The emergence of standards is also important when it comes to auditing, so you can establish exactly what you need in relation to what the audit and standards say.

Gundlach: We’ve talked a lot about costs and funding, but energy-efficiency measures can be no-cost opportunities. For instance, we were able to implement large-scale energy performance contracts on the basis of writing RFPs to various energy services companies soliciting specific proposals for what they could do to help us save energy.

The company comes out and conducts an audit, generates a list of projects or measures you can implement. They can tell you how much the measures will cost and how much energy they will save. If the energy savings will pay for the cost of the upgrades and improvements within a reasonable period of time, you can enter into a financing program that will cover the initial capital investment expenditures.

In Massachusetts, we undertook $35 million of energy performance contracting with simple 20-year paybacks at no cost to us beyond paying back the “mortgage.” A typical performance contract should not cost you anything to get started and it should pay for itself in a reasonable amount of time that’s attractive to any financing organization.

Atherton: Having access to good information about what deals are out there and where the prospects are for state funding, federal grants and mutual contacts is essential to getting started. Some of the deficiency in progress is rooted in the lack of good information about funding resources. Without that kind of information you’re left chasing down a friend of friend who knows somebody or you’re facing endless hours wading through Web sites. Easily available and consolidated quality information really makes it much easier to get started.

Q: What states offer best-practice models for greening corrections?

Atherton: You can look to Michigan, Massachusetts, Washington, California, Indiana and Colorado, all of which have major programs in place and are making significant progress.

Texas has launched some initiatives that should grow pretty fast and just designated a leadership executive to focus exclusively coordinating sustainability programs in the Department of Criminal Justice.

Q: What about jurisdictions at the local level?

Atherton: Generally speaking, sustainability efforts across small jails are a lot less organized. The American Jail Association can play a significant role in that respect. There are also a handful of states, including Colorado and Texas that have relatively cohesive jail management associations that oversee standards of operation in a similar manner to the ACA.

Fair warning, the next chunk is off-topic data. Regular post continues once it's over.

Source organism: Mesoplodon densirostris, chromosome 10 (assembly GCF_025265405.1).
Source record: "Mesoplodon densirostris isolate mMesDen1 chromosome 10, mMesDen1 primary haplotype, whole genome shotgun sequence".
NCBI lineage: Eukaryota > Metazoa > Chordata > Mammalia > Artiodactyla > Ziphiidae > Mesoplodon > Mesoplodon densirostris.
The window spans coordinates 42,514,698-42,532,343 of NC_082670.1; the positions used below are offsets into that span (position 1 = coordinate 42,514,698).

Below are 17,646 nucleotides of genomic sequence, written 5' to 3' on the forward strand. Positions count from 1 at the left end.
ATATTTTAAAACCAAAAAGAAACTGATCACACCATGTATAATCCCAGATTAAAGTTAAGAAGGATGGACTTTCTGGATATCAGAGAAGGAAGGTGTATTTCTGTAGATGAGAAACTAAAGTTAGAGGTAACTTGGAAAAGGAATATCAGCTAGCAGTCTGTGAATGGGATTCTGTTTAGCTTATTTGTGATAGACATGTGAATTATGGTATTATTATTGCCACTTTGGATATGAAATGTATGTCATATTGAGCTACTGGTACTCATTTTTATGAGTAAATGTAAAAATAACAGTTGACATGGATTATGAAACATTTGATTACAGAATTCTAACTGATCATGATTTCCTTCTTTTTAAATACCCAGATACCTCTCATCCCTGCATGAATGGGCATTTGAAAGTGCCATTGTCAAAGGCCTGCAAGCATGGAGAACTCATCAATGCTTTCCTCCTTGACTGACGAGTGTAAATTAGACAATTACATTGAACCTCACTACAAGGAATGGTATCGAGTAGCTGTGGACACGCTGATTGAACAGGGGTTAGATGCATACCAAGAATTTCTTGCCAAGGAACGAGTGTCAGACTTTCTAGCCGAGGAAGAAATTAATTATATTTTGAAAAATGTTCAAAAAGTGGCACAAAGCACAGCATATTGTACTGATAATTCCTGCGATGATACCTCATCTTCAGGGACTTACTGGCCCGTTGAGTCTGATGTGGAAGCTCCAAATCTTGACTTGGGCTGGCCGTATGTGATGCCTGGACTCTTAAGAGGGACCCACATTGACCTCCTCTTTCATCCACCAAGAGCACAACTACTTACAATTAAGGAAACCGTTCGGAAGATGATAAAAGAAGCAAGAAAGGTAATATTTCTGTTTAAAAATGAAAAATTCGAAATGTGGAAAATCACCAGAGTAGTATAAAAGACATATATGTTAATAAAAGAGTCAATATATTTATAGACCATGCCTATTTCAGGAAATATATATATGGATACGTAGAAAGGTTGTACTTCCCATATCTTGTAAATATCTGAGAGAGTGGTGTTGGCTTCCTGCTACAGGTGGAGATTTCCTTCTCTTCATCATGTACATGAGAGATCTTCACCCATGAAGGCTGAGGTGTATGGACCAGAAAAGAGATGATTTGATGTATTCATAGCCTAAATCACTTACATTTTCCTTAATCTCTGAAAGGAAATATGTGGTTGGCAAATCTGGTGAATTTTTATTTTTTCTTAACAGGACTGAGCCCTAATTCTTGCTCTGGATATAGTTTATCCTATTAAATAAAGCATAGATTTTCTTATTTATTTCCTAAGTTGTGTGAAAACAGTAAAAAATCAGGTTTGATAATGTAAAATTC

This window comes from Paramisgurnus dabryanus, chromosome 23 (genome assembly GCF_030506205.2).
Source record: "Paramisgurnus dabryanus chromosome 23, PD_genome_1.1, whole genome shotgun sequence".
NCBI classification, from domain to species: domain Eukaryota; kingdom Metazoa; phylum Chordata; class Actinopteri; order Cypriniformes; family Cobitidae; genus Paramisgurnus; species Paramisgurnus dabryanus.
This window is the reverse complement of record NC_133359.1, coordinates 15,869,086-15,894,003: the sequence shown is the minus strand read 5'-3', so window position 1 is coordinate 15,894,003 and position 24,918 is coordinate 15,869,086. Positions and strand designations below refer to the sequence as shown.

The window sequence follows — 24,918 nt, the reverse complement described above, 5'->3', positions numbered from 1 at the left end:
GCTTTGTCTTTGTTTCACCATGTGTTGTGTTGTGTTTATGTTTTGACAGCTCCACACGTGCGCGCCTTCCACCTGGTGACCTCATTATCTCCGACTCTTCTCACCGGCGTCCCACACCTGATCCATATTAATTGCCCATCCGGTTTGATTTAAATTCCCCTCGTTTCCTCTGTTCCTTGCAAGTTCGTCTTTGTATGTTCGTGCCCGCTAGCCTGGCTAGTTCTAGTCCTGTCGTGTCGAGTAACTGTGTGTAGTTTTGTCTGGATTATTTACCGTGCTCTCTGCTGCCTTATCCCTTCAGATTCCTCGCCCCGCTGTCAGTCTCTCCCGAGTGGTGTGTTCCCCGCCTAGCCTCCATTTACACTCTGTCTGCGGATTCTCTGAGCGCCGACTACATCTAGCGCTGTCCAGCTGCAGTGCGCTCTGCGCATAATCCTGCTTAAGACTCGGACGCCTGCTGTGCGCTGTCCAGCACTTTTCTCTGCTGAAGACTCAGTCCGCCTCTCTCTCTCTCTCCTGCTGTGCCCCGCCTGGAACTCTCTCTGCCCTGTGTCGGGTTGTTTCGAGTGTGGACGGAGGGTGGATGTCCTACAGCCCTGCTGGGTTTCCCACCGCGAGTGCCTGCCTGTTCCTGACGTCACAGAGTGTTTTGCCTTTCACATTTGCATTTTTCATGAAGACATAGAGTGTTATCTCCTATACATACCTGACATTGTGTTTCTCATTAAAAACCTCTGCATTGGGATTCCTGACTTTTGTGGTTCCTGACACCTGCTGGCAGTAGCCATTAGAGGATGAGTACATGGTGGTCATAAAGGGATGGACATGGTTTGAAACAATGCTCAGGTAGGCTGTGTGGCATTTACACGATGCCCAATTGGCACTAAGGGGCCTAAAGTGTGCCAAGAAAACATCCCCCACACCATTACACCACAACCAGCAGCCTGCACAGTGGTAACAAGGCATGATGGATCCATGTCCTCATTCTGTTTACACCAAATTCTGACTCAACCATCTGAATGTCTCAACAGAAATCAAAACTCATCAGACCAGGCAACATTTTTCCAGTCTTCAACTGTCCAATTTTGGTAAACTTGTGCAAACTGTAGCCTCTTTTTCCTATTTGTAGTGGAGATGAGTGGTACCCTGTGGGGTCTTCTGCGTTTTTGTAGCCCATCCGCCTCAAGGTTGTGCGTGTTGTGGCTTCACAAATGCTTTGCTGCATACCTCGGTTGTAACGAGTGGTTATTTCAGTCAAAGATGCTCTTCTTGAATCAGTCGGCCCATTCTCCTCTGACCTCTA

Armstrong: Whether it’s a small recycling program or changing staff behaviors, there are many corrections folks out there who recognize that the more we do, the better off we are as individuals, agencies and communities. But, I think the massive efforts — the ones that will be required to change our consumption of fossil fuels and our way of life — are yet to come.

As a society, we’re feeling the pressure of our dependence on energy and the way we use it. I think all of us are beginning to look at it in a different way and think about what we can do to effect change.

Q: What can the ACA and similar organizations do to support sustainability in corrections?

Atherton: Organizations need to have more presentations and forums that address sustainability issues and strategies. Obviously, it takes time for the word to get out, but I’m confident we’ll see this seminar appear again at the next conference.

Secondly, and perhaps more importantly, the ACA needs to promulgate sustainability standards. These are the two areas that would make the most difference. We’ve been really absorbed with other issues, but and I think the wheels are turning. Sustainability issues are getting more attention during the annual conferences and conventions of a number of representative organizations associated with prisons and jails and the professionals who plan, design, build, operate and maintain them. The ACA has huge media tools that can ensure progress in the area of sustainability grows relatively quickly.

Q: Are existing operational standards for safety and security an obstacle to sustainability efforts?

Elmblad: To a certain degree, but they’re limited to niche areas, such as daylighting, and they are of relatively minor significance in terms of the big picture. I would bet that a standards document for green technologies is in the hopper right now, somewhere.

Atherton: The problem is not one of existing operational standards; it’s getting a newer, more comprehensive standard with bigger teeth in place. But, that takes forever because it has to go from committee to committee to committee.

It takes efforts like this to push and keep pushing until something hits the surface. The standard has to apply to all American prisons, so any new standard will not get through the committee phase and approved and implemented until everyone is comfortable and sure that the standard fits.